Kirschenbaum’s Mechanisms: Chapters 3 & 4

In presenting the complex discourse, terminology, and debates surrounding the issue of text, Matthew Kirschenbaum’s purpose of writing this monograph is didactic in that he hopes to add “to the repertoire of activities we are able to perform as scholars of electronic literature and digital culture” (115).

Chapter 3 is a case study about the game Mystery House, its disk image and its entirety of digital information. Mystery House, created in 1980, is a computer game in which the player is locked inside an old mansion with the goal of finding a supply of jewels. However, as the game progresses, bodies of other people inside the mansion start appearing and foul play is at hand. It is up to the player to figure out who the killer is before the player is killed himself.

As Kirschenbaum notes, the space of the disk is finite and capable of holding only a certain amount of textual information. Within this world of text, Mystery House features a multi-layered environment for its players that help to engineer the codes that drive the game itself. This balance and interplay of textual forensics at work is one of the focal points of Kirschenbaum’s arguments. For example, when the player is inside the mansion gathering clues and notes about the committed murders, the game’s instructions point out: “a note of caution: carrying more than one note may be confusing as the computer will arbitrarily decide which one to read or drop” (131). As Kirschenbaum points out, this interaction created through the programming of the notes’ behaviors is a basic component of all digital media (132).

The illusionary world created by the computer itself in this game is also Kirschenbaum’s focus. He calls this “formal materiality.” Through this process, computers generate many signals that get processed in the span of a few mere milliseconds before viewers can detect glitches, errors, or misunderstandings in both the computer’s and game’s functions. Through formal materiality, computers give viewers the illusion of perfection when in fact there are many digital misunderstandings occurring within the computer itself. The first example of this illusory view took place in the late 1930s when German citizen Alan Turing created the world’s first computer. Kirschenbaum differentiates between the formal materiality of digital media from the forensic when he claims that computers and their processes can be proven to be identical while forensically they are more individualistic (157).

Chapter 4 deals with Kirschenbaum’s case study of Michael Joyce’s work of hypertext fiction entitled Afternoon.  According the to Wikipedia website, Afternoon tells the story of Peter, a recently divorced man who witnessed a car crash that may or may not have involved his ex-wife and their son.[1]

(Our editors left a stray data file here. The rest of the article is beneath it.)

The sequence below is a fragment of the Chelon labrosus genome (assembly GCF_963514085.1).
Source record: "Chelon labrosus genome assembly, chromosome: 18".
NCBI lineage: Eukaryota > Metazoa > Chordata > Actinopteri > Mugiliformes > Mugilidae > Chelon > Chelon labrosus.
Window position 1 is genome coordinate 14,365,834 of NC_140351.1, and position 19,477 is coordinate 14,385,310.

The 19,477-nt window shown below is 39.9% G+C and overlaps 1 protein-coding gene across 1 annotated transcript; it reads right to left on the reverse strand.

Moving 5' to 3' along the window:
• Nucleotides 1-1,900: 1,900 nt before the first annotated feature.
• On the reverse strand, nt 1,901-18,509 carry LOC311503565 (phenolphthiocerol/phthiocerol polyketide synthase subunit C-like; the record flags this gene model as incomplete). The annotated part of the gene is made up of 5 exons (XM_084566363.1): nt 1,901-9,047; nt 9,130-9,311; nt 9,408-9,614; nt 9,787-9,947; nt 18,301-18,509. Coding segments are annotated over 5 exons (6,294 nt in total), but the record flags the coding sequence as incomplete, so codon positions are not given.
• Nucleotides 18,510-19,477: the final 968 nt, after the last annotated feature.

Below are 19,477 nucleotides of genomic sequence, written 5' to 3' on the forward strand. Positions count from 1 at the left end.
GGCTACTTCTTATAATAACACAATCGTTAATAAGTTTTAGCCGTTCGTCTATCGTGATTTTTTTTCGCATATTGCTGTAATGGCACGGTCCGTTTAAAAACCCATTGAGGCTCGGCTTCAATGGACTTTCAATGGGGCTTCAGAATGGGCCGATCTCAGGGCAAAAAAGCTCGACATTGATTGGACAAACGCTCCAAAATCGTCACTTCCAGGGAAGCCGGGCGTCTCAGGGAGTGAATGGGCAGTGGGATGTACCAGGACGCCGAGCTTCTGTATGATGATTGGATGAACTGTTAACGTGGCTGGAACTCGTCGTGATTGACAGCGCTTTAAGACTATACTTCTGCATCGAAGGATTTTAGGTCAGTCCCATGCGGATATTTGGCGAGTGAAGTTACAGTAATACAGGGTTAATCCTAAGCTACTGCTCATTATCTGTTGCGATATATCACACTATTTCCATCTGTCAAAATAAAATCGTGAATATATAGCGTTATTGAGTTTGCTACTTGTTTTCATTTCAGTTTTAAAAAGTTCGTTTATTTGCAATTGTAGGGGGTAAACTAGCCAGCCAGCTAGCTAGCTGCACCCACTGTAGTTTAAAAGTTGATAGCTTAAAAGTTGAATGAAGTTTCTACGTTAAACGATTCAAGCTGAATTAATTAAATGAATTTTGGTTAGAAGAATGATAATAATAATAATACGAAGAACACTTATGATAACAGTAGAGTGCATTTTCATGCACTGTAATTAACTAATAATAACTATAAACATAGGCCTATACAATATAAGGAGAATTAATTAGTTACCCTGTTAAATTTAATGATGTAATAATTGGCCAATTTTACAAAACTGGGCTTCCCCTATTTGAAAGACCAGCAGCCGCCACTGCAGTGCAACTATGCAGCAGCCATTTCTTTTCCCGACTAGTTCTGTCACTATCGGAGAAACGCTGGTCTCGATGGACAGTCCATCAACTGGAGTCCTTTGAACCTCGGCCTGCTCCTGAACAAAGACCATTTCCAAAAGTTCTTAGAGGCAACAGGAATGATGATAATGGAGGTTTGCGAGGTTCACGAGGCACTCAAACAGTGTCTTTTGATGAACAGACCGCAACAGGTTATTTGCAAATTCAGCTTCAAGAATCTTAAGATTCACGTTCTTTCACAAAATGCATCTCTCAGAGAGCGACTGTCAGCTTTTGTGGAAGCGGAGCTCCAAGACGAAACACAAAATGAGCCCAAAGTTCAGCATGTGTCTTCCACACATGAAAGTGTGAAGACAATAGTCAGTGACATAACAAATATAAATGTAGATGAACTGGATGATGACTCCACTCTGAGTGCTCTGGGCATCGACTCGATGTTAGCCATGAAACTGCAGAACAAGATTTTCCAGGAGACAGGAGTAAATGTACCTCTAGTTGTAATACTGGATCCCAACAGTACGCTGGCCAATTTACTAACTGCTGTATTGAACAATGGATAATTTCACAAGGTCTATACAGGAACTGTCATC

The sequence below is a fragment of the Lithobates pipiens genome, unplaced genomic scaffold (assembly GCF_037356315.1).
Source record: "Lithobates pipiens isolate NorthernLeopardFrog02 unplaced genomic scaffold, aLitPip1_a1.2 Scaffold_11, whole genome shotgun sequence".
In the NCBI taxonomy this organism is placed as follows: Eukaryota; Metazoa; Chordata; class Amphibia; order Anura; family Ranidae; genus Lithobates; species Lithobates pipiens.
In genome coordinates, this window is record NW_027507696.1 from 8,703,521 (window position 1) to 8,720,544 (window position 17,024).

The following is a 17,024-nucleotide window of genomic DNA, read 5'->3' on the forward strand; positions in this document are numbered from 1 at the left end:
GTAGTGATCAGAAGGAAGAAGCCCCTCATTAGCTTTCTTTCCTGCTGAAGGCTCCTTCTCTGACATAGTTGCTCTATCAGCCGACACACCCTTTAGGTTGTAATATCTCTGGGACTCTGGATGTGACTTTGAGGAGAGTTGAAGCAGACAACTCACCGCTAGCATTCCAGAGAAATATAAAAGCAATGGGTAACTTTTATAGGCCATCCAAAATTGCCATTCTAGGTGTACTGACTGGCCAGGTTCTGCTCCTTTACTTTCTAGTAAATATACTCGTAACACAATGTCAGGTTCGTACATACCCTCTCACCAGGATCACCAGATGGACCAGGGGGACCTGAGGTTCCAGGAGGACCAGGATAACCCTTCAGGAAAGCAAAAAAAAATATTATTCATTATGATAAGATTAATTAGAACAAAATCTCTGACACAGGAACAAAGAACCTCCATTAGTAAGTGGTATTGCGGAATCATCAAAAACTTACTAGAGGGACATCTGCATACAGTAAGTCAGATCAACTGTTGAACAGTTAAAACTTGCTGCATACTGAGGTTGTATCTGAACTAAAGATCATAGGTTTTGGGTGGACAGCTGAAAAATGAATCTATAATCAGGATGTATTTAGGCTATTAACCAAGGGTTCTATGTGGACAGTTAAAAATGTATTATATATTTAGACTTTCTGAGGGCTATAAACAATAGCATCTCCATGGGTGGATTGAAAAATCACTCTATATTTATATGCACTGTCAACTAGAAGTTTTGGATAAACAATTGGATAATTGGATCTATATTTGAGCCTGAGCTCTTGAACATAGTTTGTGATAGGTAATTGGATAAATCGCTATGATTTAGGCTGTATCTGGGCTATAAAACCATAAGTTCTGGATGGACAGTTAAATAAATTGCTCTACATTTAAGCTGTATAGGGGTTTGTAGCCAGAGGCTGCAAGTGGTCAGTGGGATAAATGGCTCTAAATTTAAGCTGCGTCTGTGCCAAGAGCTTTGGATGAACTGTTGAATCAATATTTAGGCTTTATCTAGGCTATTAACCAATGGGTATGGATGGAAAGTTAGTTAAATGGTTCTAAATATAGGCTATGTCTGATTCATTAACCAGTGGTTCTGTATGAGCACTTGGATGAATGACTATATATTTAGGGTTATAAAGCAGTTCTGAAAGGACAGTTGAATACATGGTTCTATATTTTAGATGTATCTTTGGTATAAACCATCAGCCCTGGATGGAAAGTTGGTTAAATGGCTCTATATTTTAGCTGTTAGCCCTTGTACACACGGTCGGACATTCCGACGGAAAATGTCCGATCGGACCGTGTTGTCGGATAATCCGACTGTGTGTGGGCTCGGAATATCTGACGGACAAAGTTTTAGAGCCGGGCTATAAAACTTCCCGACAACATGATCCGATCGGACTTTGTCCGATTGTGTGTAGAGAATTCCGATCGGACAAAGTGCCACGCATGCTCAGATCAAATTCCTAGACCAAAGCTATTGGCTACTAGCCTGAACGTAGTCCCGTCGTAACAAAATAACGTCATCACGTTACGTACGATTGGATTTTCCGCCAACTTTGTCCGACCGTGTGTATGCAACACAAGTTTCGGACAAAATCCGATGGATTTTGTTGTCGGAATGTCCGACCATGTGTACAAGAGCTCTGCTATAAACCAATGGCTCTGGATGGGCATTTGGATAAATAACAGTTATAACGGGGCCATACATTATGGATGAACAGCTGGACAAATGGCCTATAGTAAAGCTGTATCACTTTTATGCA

Through studying the digital aspects of this electronic text, Kirschenbaum reveals how Joyce’s allows him to analyze the “material negotiations” that comprise the text of Afternoon. Kirschenbaum points out that Joyce’s Afternoon walks a fine line by depending on the reader’s active engagement yet Joyce controls the engagement in that a vast array of choices, deceptions, and vagaries envelop the reader (165).

Kirschenbaum goes into detail about the hypertext writing environment of Storyspace. This complex atmosphere emerged from “computer fiction, artificial intelligence and story generators, word processing, desktop publishing, hypertext systems research, and interactive videodisc technology” (177). Because it leaves behind such a trail of evidence, Kirschenbaum argues that Storyspace is highly accessible for further study.

Kirschenbaum does a fine job in describing the digital nuances, methods, features of both Mystery House and Afternoon in chapters 3 and 4. What would have been more preferable would for Kirschenbaum to give an overview of both games and texts and to describe how the electronic nuances, functioning internally during these games and texts, would impact the viewer or readers from the outside. In other words, I found Kirschenbaum’s chapters too internally focused and without implications for how these internal digital functions affect players of these games. More examples from these games from a player’s perspective would have been a welcome addition.


[1] Wikipedia.com

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